Multiple Issue                         Dynamic Scheduling

Performance of Dynamic Superscalar
Iteration Instructions           Issues Executes Writes result
no.                                   clock-cycle number
1           LD F0,0(R1)             1            2        4
1           ADDD F4,F0,F2           1            5        8
1           SD 0(R1),F4             2            9
1           SUBI R1,R1,#8           3            4        5
1           BNEZ R1,LOOP            4            5
2           LD F0,0(R1)             5            6        8
2           ADDD F4,F0,F2           5            9       12
2           SD 0(R1),F4             6           13
2           SUBI R1,R1,#8           7            8        9
2           BNEZ R1,LOOP            8            9
- 4 clocks per iteration
Branches, Decrements still take 1 clock cycle
                         Chap. 4 - Pipelining II               83
                                                                 VLIW
       Multiple Issue
                   Loop Unrolling in VLIW
Memory         Memory         FP                       FP          Int. op/    Clock
reference 1    reference 2    operation 1              op. 2       branch
LD F0,0(R1)    LD F6,-8(R1)                                                         1
LD F10,-16(R1) LD F14,-24(R1)                                                       2
LD F18,-32(R1) LD F22,-40(R1) ADDD F4,F0,F2            ADDD F8,F6,F2                3
LD F26,-48(R1)                ADDD F12,F10,F2          ADDD F16,F14,F2              4
                              ADDD F20,F18,F2          ADDD F24,F22,F2              5
SD 0(R1),F4    SD -8(R1),F8 ADDD F28,F26,F2                                         6
SD -16(R1),F12 SD -24(R1),F16                                                       7
SD -32(R1),F20 SD -40(R1),F24                                      SUBI R1,R1,#48   8
SD -0(R1),F28                                                      BNEZ R1,LOOP     9

• Unrolled 7 times to avoid delays
• 7 results in 9 clocks, or 1.3 clocks per iteration
• Need more registers to effectively use VLIW


                                Chap. 4 - Pipelining II                        84
                                          Limitations With Multiple Issue
      Multiple Issue
          Limits to Multi-Issue Machines
• Inherent limitations of ILP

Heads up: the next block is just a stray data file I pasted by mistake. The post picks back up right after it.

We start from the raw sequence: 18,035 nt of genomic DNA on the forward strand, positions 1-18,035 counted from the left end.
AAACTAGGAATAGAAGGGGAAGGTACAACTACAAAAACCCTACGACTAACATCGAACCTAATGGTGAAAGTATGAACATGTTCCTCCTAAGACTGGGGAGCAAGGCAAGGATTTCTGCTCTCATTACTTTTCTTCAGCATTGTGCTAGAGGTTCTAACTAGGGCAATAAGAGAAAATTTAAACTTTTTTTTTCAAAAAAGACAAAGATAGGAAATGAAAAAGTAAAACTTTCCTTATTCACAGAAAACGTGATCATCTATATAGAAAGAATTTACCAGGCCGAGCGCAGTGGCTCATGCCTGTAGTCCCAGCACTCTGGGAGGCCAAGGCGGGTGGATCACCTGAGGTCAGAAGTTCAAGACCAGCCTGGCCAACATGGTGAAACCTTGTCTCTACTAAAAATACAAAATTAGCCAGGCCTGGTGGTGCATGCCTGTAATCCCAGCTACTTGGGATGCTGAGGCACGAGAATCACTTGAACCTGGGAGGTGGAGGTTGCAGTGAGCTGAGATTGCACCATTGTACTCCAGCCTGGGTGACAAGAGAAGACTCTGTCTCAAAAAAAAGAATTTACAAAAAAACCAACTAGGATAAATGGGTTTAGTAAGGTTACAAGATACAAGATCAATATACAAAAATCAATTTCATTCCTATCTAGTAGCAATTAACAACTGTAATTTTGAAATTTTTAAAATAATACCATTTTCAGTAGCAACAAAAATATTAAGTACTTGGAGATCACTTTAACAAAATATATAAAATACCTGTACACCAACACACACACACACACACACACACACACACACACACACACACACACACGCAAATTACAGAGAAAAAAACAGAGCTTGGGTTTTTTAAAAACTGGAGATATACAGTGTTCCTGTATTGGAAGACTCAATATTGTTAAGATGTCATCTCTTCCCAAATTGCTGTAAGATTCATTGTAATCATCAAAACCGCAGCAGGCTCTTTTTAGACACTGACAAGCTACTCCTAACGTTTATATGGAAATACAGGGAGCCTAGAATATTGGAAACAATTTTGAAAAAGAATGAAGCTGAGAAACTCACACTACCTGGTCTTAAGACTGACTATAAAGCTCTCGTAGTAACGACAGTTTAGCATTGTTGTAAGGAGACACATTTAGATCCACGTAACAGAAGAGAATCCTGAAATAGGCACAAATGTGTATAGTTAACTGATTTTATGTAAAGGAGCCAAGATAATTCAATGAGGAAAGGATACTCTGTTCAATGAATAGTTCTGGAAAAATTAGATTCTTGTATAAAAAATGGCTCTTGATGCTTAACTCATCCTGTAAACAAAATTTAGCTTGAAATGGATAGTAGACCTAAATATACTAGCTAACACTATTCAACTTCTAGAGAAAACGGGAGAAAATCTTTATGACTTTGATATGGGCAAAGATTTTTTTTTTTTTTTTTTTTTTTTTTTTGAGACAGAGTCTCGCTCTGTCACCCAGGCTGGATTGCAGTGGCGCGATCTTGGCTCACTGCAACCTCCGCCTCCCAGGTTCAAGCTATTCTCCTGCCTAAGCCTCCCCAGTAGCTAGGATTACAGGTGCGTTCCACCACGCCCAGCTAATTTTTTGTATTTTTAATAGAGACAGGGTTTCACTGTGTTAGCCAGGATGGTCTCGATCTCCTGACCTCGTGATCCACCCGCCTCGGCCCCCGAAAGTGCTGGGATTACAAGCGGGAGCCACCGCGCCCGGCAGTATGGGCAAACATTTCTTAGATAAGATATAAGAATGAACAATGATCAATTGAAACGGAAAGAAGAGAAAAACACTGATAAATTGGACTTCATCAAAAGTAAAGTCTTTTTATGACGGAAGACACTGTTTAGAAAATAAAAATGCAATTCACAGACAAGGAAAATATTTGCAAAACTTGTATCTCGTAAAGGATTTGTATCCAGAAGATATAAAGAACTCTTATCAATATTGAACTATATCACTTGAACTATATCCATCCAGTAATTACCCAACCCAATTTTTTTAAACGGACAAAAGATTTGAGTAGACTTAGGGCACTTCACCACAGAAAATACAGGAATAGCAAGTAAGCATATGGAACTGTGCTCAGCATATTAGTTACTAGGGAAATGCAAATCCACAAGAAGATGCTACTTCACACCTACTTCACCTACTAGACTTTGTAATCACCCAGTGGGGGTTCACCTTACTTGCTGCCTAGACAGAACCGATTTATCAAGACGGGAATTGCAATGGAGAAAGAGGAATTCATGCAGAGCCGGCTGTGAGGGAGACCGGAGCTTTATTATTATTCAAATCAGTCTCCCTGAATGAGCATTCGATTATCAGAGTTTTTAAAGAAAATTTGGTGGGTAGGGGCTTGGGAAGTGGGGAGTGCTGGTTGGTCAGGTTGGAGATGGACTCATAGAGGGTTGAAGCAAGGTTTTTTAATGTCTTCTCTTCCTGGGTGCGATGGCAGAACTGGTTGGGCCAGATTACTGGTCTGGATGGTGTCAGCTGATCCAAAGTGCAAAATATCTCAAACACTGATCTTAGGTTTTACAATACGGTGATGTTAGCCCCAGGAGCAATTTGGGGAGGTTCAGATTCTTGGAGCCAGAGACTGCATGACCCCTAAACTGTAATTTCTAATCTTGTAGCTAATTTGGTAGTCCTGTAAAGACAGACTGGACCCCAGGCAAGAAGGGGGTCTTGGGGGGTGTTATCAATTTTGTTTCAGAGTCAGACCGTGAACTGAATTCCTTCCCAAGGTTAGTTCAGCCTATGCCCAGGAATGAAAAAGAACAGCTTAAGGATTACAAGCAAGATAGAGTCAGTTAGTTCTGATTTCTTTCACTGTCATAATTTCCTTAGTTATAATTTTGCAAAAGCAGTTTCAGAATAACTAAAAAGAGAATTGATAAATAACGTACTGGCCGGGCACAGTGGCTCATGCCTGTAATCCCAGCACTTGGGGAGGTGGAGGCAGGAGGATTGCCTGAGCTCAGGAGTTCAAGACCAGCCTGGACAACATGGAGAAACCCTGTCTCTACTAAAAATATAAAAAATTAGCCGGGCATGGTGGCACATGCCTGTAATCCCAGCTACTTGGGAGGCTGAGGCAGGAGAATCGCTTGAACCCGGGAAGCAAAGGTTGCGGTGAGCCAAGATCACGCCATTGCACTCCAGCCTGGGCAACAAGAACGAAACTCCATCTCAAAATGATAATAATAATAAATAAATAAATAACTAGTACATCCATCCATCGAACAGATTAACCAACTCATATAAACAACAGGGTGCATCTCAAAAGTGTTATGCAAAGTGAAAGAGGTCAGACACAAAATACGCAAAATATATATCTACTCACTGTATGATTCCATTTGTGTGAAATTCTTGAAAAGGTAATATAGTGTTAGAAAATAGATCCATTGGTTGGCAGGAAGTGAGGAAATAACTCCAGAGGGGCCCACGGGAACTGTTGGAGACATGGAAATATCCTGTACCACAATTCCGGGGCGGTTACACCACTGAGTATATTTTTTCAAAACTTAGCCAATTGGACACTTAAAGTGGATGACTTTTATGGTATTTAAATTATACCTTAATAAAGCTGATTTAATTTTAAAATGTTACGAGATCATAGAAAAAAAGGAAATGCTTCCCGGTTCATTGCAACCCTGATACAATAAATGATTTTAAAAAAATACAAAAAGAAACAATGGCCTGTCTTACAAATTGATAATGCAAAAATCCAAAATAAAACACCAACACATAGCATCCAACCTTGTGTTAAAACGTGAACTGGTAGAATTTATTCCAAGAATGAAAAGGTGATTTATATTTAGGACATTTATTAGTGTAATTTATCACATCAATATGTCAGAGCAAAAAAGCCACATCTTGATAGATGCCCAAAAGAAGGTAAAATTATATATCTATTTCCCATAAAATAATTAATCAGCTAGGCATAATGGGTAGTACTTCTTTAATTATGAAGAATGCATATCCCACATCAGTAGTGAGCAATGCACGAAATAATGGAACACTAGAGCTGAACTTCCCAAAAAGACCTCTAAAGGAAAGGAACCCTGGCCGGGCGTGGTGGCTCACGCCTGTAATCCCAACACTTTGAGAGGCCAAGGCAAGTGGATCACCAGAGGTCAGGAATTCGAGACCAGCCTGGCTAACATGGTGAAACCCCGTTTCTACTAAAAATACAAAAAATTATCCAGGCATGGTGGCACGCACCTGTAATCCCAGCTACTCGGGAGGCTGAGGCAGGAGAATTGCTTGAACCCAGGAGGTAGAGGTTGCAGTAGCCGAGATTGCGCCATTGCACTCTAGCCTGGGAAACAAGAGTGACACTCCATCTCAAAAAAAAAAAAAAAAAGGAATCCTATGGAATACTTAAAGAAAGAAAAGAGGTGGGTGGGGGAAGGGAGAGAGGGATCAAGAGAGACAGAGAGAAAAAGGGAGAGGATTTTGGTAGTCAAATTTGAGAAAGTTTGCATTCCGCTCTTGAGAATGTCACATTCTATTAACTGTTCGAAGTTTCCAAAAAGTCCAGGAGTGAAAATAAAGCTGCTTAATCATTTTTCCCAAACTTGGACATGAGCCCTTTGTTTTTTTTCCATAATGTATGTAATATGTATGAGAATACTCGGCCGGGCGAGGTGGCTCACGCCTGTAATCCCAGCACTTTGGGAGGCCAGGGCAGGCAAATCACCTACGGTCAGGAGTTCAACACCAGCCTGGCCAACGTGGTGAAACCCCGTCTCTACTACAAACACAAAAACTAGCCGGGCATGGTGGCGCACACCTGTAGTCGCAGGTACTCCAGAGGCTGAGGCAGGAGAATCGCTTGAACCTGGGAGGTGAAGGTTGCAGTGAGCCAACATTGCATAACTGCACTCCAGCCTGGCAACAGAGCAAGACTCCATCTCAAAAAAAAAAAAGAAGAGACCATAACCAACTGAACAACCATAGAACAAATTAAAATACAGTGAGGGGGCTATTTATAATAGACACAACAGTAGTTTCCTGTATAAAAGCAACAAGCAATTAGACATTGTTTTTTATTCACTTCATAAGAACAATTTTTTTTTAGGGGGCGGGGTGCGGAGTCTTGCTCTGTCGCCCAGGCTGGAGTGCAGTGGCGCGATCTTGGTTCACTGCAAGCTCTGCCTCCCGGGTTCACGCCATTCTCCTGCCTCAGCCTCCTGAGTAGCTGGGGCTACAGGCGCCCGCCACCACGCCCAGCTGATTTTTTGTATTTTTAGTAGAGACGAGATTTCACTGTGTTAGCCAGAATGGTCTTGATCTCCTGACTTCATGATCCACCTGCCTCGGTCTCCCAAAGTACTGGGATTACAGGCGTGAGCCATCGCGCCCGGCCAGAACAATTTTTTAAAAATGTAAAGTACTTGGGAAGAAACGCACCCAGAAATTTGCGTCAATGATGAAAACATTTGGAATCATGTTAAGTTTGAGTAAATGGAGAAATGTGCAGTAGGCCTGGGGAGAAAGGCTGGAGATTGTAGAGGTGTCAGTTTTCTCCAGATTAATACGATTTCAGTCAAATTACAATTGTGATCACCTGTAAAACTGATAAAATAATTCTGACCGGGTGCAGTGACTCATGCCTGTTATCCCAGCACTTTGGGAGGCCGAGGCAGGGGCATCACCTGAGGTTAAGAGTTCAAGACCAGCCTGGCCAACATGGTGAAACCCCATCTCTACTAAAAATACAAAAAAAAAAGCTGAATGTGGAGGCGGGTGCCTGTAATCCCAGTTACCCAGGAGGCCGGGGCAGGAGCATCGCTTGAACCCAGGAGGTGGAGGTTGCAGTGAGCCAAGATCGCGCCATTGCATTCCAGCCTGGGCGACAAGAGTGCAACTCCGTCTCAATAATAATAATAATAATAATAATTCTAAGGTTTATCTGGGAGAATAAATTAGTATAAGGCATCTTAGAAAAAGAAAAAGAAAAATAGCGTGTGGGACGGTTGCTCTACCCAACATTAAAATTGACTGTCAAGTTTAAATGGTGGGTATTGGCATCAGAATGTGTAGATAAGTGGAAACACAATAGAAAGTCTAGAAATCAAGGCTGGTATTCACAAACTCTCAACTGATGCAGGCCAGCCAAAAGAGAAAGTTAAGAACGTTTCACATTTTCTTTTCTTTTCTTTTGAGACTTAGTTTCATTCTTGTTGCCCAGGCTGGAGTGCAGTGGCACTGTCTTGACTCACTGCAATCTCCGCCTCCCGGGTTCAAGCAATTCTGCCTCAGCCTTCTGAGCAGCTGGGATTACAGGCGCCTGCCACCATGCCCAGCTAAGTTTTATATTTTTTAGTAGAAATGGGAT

– 1 branch in 5 instructions => how to keep a 5-way VLIW busy?
    – Latencies of units => many operations must be scheduled
    – Need about Pipeline Depth x No. Functional Units of independent
      operations to keep machines busy.

• Difficulties in building HW
   – Duplicate Functional Units to get parallel execution
   – Increase ports to Register File (VLIW example needs 6 read and 3
      write for Int. Reg. & 6 read and 4 write for Reg.)
   – Increase ports to memory
   – Decoding SS and impact on clock rate, pipeline depth


                          Chap. 4 - Pipelining II                  85
                                         Limitations With Multiple Issue
    Multiple Issue

        Limits to Multi-Issue Machines

• Limitations specific to either SS or VLIW implementation
   – Decode issue in SS
   – VLIW code size: unroll loops + wasted fields in VLIW
   – VLIW lock step => 1 hazard & all instructions stall
   – VLIW & binary compatibility




                         Chap. 4 - Pipelining II                  86
                                                        Limitations With Multiple Issue
       Multiple Issue
                  Multiple Issue Challenges
•   While Integer/FP split is simple for the HW, get CPI of 0.5 only for
    programs with:
     – Exactly 50% FP operations
     – No hazards
•   If more instructions issue at same time, greater difficulty of decode and
    issue
     – Even 2-scalar => examine 2 opcodes, 6 register specifiers, & decide if 1 or 2
       instructions can issue
•   VLIW: tradeoff instruction space for simple decoding
     – The long instruction word has room for many operations
     – By definition, all the operations the compiler puts in the long instruction word are
       independent => execute in parallel
     – E.g., 2 integer operations, 2 FP ops, 2 Memory refs, 1 branch